This commitment to confront the taskmaster muse does not mean we should torture ourselves when we reach an impasse. When the mountain is too high to climb at the moment, we can select a smaller preparatory task, head off in a related side direction for a bit, do some warm-up activity like free-writing or sketching out goals. We may even on occasion walk away for a bit, having looked the task in the face for a time and finding no way forward. While we turn to other tasks our mind can continue to sort out what the problems we have framed. But then we need to re-gather our thoughts and courage to return to the task. Otherwise, the mountain remains unclimbed and the text never written. But then also come the wonderful moments of parts falling in place, discovering new ideas, surprising phrases appearing on the page, and satisfaction with accomplishment. The climb is strenuous and muscles may be sore, but the mountain has its pleasures and rewards.
Trusting the Process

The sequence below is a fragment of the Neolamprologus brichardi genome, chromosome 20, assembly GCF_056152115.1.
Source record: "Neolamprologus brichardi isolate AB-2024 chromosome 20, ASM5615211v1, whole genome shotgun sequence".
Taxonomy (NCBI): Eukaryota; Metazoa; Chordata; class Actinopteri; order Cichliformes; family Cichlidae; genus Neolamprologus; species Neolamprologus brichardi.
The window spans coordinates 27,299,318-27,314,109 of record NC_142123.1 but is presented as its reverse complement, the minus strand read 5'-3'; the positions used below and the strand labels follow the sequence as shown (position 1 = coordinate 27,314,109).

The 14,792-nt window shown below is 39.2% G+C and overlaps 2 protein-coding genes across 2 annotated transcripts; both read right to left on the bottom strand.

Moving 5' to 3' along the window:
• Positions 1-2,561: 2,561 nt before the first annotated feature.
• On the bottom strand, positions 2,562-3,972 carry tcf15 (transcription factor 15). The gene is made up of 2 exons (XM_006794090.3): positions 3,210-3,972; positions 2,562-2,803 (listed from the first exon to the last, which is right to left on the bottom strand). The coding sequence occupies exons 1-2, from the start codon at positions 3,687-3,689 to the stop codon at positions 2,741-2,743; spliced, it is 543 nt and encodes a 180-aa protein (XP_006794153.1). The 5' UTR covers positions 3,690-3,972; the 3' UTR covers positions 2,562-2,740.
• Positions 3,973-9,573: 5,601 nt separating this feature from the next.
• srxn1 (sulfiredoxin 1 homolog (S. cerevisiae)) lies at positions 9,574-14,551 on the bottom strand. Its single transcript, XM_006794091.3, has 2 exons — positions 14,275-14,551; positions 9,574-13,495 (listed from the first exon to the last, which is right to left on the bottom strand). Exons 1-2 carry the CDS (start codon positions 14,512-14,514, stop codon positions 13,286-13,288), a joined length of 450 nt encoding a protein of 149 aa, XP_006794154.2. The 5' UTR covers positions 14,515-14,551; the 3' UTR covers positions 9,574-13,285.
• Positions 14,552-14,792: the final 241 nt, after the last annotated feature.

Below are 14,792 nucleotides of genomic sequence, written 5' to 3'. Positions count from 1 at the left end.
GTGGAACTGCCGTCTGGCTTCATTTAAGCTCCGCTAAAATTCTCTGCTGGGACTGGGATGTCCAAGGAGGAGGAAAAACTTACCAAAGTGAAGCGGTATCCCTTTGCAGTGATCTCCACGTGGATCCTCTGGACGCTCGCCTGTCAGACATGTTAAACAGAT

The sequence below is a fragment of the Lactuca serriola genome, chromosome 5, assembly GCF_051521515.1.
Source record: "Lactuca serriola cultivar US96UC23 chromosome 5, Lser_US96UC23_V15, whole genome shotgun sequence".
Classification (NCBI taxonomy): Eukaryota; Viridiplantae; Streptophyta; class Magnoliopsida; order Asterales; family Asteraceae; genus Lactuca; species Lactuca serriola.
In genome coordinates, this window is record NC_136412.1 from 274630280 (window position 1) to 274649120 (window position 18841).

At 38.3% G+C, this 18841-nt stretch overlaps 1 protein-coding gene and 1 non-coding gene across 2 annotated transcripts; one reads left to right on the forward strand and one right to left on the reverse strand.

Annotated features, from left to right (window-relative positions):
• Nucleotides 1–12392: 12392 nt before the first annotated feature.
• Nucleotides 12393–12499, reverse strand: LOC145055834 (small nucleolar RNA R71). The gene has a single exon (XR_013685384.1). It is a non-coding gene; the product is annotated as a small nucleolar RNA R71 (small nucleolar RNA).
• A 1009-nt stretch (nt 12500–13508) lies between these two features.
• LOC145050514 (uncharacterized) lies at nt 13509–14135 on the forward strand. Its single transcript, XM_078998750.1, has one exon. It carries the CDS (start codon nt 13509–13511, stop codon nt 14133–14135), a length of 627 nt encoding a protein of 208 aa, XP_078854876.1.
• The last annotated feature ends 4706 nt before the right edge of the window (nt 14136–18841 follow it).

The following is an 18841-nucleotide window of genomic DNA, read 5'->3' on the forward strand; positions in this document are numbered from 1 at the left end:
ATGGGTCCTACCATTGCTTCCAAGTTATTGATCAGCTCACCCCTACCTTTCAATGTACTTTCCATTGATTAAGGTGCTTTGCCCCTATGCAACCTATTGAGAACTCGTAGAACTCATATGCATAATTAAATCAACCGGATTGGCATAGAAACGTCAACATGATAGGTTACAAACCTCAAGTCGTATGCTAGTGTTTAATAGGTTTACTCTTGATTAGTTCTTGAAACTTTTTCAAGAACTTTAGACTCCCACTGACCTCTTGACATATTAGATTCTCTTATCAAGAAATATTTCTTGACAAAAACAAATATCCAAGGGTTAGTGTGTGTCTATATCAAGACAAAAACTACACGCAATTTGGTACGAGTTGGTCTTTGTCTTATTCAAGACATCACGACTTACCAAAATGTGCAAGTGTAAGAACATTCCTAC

We have to accomplish many kinds of work in writing—and except for simple and familiar tasks all this work rarely happens in a single piece, despite our hopes that it will all come in a vision, as symphonies purportedly came to Mozart—with all the rest just being transcription. Such visions in themselves indicate the mind has already been working on a problem, whether consciously or unconsciously, and there is one fortunate, memorable, glorious moment when all falls together. Further, even if we are fortunate enough to have had a vision of the overall structure and gist of a text (this does happen), yet there are still many details and levels of work that need to be pursued to bring the text to realization. I remember visiting an archive when over the course of a few hours the vision of what was to be the book The Languages of Edison’s Light (Bazerman, 1999) came to me, but I had been working on the rhetoric of science for over a decade, and I had specifically been working on electricity for three years, with several papers already written. And then it took another ten years to carry out the detailed research, write and revise the chapters, and work with the publishers to bring the book to press.